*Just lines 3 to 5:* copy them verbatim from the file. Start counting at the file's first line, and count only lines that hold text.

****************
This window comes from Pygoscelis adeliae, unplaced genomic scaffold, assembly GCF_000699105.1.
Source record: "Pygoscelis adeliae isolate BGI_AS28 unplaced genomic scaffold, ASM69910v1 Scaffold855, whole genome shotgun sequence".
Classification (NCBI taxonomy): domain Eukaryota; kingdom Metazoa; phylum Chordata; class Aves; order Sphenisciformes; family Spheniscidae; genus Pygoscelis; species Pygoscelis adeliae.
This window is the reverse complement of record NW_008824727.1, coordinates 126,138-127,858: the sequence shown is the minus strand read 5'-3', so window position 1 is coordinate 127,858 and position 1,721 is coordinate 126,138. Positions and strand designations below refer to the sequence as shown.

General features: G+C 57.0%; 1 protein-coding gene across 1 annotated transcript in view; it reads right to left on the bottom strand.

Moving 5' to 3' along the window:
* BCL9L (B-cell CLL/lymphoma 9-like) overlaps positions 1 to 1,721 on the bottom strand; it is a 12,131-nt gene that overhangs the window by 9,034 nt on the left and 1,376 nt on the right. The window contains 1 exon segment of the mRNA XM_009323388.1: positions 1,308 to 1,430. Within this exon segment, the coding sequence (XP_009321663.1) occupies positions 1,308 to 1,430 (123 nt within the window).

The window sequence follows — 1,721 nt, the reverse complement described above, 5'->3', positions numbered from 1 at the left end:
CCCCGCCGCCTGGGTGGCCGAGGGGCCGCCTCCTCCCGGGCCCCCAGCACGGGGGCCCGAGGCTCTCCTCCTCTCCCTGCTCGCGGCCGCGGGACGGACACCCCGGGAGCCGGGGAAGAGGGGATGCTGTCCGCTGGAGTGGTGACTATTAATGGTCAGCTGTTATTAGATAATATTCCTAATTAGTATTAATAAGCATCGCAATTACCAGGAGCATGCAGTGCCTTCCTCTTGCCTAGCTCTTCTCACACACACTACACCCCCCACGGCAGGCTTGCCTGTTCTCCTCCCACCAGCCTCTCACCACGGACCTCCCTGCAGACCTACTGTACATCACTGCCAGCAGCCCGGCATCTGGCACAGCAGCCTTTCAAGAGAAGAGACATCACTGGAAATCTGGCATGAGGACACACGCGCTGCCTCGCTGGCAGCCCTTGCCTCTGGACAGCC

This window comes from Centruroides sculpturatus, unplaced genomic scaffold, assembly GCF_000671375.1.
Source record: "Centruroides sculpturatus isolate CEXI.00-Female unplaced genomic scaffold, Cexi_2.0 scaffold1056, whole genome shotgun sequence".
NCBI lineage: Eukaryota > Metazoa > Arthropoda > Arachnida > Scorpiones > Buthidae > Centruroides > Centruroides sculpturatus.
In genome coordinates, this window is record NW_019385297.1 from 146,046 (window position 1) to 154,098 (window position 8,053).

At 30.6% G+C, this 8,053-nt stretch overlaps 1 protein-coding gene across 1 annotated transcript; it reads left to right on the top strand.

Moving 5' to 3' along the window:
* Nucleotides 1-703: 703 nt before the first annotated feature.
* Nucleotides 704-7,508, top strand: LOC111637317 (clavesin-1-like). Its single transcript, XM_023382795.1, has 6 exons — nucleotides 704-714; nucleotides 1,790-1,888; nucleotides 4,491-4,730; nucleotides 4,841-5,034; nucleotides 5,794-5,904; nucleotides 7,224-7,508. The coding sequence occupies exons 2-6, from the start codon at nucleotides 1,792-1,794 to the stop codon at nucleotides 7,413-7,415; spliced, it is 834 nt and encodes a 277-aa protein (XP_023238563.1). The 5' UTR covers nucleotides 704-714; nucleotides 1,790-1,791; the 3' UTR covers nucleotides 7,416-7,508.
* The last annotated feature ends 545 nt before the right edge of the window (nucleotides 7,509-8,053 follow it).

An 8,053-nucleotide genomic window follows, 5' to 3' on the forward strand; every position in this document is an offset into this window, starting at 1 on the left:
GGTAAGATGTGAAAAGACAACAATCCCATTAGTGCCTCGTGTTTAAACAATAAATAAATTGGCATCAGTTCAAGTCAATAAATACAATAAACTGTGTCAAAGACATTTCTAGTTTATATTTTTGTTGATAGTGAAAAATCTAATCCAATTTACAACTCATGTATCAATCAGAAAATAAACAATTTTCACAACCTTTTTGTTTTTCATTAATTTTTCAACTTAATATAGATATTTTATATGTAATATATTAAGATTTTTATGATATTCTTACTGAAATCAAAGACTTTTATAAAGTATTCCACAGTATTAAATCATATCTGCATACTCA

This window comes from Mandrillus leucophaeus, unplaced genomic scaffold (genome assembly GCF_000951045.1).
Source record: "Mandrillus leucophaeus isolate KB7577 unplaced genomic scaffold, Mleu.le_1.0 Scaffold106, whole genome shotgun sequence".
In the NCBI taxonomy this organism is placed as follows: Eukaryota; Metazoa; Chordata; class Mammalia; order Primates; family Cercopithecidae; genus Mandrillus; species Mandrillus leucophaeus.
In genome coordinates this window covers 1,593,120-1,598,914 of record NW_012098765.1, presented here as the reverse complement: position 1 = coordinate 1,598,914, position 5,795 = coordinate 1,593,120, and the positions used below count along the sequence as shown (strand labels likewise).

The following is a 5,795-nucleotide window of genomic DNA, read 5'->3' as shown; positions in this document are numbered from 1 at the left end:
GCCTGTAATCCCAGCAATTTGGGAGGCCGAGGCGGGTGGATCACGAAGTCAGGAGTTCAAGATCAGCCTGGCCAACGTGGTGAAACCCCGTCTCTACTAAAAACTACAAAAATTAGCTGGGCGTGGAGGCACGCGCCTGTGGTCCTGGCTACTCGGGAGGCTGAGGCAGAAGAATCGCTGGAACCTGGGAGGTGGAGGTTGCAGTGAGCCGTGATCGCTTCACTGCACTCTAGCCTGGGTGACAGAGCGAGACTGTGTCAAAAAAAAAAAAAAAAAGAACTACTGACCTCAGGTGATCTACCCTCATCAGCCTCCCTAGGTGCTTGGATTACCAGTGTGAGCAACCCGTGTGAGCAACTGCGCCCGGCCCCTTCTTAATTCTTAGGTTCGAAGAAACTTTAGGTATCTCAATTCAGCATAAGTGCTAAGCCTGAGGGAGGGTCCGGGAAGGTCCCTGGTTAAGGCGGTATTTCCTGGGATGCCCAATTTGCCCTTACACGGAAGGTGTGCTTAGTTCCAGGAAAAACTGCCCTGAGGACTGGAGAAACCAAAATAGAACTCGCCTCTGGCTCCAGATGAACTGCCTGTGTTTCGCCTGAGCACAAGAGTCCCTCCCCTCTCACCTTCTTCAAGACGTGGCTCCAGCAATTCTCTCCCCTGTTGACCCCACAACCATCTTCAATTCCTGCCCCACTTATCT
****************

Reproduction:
Classification (NCBI taxonomy): domain Eukaryota; kingdom Metazoa; phylum Chordata; class Aves; order Sphenisciformes; family Spheniscidae; genus Pygoscelis; species Pygoscelis adeliae.
This window is the reverse complement of record NW_008824727.1, coordinates 126,138-127,858: the sequence shown is the minus strand read 5'-3', so window position 1 is coordinate 127,858 and position 1,721 is coordinate 126,138. Positions and strand designations below refer to the sequence as shown.

General features: G+C 57.0%; 1 protein-coding gene across 1 annotated transcript in view; it reads right to left on the bottom strand.